Pacing percentages and AV block

OK, I admit I'm confused. I am coming up on one year with a dual chamber Medtronic PM...Implanted due to complete AV block and since diagnosed as 2nd and 3rd degree heart block.

My 3 month transmission was sent on 4/30/2021 and I just heard from my clinic on my results. I was told that Atrial pacing - 24.5% and Ventricular pacing- 1.2%.

No arrhythmias.


My confusion is on this..If I have some degree of AV block, shouldn't the ventricular pacing be the highest percentage ? What am I missing here ? Or is the atrium pacing the ventricle ? 

Also I've been having some palpatations and SOB, very inconsistently. I told the device nurse this but she didn't seem concerned.

Can anyone explain, in simpliest terms possible...:)

Thanks

 


10 Comments

Pacing percentages v diagnosis

by Persephone - 2021-05-11 00:08:16

Hi DixieC - I don't have a technical explanation to offer, but I do share a fairly similar experience / confusion of being diagnosed with 2-3 degree block yet having significant atrial pacing.  I will try to find out more about what may be going on when I eventually have a cardio appt - it's been almost 2 years due to covid, etc.  However, I feel great with my current pacing situation and so try to keep that foremost in mind.  I hope you're continuing to feel well, also.

Yes all very puzzling but you do have bradycardia as well

by Gemita - 2021-05-11 05:22:15

Hello Dixie Chick 65,

I agree with you, with your original diagnosis of ?complete AV block, your pacing results seem somewhat puzzling and I would have expected to see a higher pacing % in the right ventricle instead of in the right atrium.  However, based on your latest figures, you still needed that 1.2% right ventricle pacing which may not sound much but it was still necessary.  Also this figure, with any electrical disturbance can be expected to change at any time so you have your pacemaker to protect you and support you when you most need it.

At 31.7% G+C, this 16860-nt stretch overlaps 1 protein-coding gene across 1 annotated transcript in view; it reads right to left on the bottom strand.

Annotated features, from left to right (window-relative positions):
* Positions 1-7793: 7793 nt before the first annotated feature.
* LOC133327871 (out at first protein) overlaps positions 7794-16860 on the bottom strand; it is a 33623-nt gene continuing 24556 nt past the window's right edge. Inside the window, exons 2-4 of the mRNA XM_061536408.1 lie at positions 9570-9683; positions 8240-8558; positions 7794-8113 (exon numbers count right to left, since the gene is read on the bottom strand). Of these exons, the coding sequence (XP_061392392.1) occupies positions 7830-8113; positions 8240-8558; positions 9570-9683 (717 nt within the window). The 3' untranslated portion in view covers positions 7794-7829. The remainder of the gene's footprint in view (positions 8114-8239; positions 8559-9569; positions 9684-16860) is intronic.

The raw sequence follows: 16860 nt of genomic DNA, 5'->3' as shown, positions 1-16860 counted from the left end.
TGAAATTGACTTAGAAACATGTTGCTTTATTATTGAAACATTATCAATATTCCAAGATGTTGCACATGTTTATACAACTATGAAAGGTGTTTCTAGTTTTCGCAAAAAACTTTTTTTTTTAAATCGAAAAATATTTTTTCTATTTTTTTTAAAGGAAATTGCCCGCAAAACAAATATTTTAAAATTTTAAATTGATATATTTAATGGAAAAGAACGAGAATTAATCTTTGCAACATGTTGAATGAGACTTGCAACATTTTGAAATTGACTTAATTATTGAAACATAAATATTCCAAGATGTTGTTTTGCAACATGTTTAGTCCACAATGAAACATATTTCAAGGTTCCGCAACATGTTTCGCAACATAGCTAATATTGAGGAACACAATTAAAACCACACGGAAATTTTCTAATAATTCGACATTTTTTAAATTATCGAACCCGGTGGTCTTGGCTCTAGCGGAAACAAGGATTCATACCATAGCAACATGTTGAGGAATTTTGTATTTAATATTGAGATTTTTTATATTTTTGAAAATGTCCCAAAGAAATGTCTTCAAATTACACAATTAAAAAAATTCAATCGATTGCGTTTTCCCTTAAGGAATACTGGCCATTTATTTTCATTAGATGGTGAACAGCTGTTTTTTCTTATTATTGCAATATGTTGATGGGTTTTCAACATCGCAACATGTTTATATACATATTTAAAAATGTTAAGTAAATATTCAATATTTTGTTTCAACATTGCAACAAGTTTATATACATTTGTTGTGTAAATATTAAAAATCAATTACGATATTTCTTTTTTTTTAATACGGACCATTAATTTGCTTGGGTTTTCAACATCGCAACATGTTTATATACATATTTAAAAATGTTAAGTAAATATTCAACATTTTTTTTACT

Additional thoughts are as follows:

1. AV Block is an electrical disturbance and like with all electrical disturbances, it can be variable and the situation can change rapidly.  I recall initially you had some high ventricular pacing figures, perhaps as high as in the 80% range?  You may find your future results will show a sharp increase in your right ventricle pacing percentage.  Variability can be normal and that is one possibility.  

2. Another possibility is that the original diagnosis may have been questionable or caused by a specific acute condition which has either been treated or has now largely resolved?  

3. Thirdly, Dixie Chick remember that you do have bradycardia as well, so I would expect a fair amount of atrial pacing, depending on your minimum heart rate setting.  If like me for example you increased the rate from 60-70 bpm you could expect a higher atrial pacing figure.  Conversely, reduce your rate from 60 - say to 50 bpm - and your atrial pacing figure might decrease.  Percentage rates are going up and down all the time and really aren't important.  What is important is how we feel.